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New Personalized Tool Predicts Pregnancy After Ovulation Induction or Controlled Ovarian Stimulation

Key findings

  • The goal of this study was to develop a prediction tool suitable for individual women to calculate their chance of pregnancy after ovulation induction or controlled ovarian stimulation
  • Predictive factors were determined in a combined secondary analysis of two multicenter randomized trials of various fertility drugs; one involved 750 women with polycystic ovary syndrome and the other involved 900 women with unexplained infertility
  • The resulting formulas had fair power for predicting pregnancy (area under the curve (AUC) 0.78 for cycle 1 and 0.70 for cycle 4) and good to excellent power for predicting multiple pregnancy (AUC 0.78 for cycle 1 and 0.86 for cycle 4)
  • An easy-to-use prediction tool is now available online for use by women with polycystic ovary syndrome or unexplained infertility

Since 2015, the Society of Assisted Reproductive Technology has offered an online tool where patients undergoing in vitro fertilization (IVF) can calculate their probability of pregnancy after one or two treatment cycles.

Now a similar calculator is available for patients undergoing ovulation induction or controlled ovarian stimulation (OI/OS). Irene C. Souter, MD, fertility specialist in the Fertility Center and Reproductive Endocrinology Unit at Massachusetts General Hospital, and colleagues in the Reproductive Medicine Network of the National Institute of Health and Human Development describe its development in Fertility and Sterility.


The researchers conducted a secondary analysis of two multicenter, randomized, controlled trials completed by the Reproductive Medicine Network:

  • Pregnancy in Polycystic Ovary Syndrome (PCOS) II (PPCOSII)—750 women with PCOS (defined here as anovulation with either hyperandrogenism or polycystic ovaries) were randomized to up to five cycles of OI/timed intercourse using either clomiphene or letrozole
  • Assessing Multiple Intrauterine Gestations after Ovulation Stimulation (AMIGOS)—900 women with unexplained infertility were randomized to clomiphene, letrozole or gonadotropins for up to four cycles of OS/intrauterine insemination

All 1,650 women were ages 18 to 40 years and had a normal uterine cavity and at least one patent fallopian tube. Women in AMIGOS also showed evidence of regular ovulation and normal ovarian reserve.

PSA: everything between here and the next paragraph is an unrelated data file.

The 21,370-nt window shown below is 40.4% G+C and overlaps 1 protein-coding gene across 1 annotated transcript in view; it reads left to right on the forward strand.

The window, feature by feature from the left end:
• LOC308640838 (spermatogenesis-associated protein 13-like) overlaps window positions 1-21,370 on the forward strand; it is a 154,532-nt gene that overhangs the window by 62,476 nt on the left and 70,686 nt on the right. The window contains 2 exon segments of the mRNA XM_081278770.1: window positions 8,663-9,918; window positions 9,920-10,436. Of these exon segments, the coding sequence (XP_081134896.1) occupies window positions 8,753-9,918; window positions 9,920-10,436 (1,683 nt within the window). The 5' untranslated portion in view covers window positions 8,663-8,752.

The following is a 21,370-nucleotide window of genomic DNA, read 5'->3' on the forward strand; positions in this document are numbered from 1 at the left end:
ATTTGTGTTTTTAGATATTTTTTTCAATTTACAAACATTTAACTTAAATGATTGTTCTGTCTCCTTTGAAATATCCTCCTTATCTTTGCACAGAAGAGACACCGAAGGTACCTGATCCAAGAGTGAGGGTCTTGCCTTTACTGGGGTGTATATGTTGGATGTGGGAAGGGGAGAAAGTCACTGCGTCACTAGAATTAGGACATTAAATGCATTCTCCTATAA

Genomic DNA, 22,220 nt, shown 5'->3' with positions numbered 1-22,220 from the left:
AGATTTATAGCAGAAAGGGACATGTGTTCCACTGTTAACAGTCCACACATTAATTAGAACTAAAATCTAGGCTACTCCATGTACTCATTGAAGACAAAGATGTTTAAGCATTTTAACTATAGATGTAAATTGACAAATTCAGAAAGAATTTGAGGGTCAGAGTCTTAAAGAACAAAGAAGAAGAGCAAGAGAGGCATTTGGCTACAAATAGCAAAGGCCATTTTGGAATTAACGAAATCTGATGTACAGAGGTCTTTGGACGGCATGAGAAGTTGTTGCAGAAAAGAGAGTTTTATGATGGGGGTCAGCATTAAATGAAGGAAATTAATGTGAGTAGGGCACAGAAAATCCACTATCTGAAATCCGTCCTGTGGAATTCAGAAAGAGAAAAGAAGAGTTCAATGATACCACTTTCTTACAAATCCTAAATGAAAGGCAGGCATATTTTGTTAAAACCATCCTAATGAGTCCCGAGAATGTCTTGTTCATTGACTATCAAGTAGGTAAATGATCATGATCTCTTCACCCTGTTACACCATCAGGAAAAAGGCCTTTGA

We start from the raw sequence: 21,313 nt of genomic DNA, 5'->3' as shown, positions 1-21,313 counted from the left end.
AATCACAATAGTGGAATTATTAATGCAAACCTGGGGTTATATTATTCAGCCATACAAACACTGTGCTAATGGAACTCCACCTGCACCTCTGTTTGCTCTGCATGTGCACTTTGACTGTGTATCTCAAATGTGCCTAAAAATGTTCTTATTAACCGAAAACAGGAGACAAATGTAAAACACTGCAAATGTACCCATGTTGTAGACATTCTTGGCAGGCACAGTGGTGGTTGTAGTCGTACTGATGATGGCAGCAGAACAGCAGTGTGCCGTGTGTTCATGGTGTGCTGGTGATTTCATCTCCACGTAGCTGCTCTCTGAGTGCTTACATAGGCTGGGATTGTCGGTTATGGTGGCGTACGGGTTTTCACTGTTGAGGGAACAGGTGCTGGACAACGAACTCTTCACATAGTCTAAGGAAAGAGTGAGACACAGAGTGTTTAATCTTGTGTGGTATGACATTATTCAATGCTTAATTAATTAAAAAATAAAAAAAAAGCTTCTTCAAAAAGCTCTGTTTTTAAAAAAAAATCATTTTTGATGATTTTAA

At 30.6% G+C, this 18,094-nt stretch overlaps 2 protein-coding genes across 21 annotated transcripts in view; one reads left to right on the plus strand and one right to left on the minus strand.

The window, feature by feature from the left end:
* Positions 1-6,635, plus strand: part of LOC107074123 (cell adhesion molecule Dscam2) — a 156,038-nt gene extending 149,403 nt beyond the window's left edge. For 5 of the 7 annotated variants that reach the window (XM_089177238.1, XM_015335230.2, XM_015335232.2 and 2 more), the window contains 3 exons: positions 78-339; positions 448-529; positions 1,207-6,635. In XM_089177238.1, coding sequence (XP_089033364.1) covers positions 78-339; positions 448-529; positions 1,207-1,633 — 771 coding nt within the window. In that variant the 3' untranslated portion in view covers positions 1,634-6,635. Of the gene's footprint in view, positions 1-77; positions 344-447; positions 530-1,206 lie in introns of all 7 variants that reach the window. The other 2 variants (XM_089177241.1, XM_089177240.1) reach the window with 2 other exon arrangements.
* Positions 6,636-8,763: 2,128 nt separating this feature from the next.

Clinical Pregnancy

The variables that predicted clinical pregnancy were:

  • Patient's age
  • Patient's body mass index
  • Partner's age
  • Type of treatment (clomiphene, letrozole or gonadotropins)
  • Maximum medication dose

Notably, none of these predictors was statistically significant in treatment cycle 5.

Multiple Pregnancy

The variables that predicted multiple pregnancy were the same as above (except age) plus:

  • Baseline antimüllerian hormone level
  • Baseline antral follicle count
  • Prior parity
  • Type of infertility diagnosis
  • Peak estradiol level
  • Total number of preovulatory follicles

The most consistent of these factors were treatment with gonadotropins. 56% of multiple pregnancies were conceived in gonadotropin-stimulated cycles.

The New Calculator

A model that incorporated these variables had predictive power as follows:

  • Clinical pregnancy—Fair (area under the receiver operating characteristic curve [AUC], 0.78 for cycle 1 and 0.70 for cycle 4)
  • Multiple pregnancy—Good to excellent (AUC, 0.78 for cycle 1 and 0.86 for cycle 4)

Application of the Calculator

The calculator is now available online but should be used only by women with a diagnosis of PCOS or unexplained infertility who meet the other inclusion criteria for PPCOSII or AMIGOS. The model has yet to be validated in women with other diagnoses.

Another limitation of the calculator is that it can't predict the outcomes of the fifth cycle, but fifth cycles are rarely pursued by patients given ART availability. As more data become available, it may be expanded.

Importantly, predictions can be made before medication is started. This may help women and their clinicians choose the medication, estimate the cumulative probability of clinical pregnancy and decide whether IVF is likely to be a better option.

The online tool also aids in weighing the chance of clinical pregnancy against the risk of a multiple pregnancy for each individual cycle, in real time. This will guide shared decision-making about aborting a particular cycle if the risks seem to outweigh the benefits.

Learn more about fertility care at Mass General

Refer a patient to the Mass General Fertility Center

Related topics


Irene Souter, MD, of the Fertility Center, and colleagues have created an age-adjusted model that combines serum antimüllerian hormone levels and body mass index to predict polycystic ovary syndrome and other oligoanovulation diagnoses in infertile women.


In this video, John Petrozza, MD, chief of reproductive medicine at the Fertility Center in the Department of Obstetrics and Gynecology at Massachusetts General Hospital, discusses the latest fertility research from the center including perfluorinated compounds and how different populations access fertility care.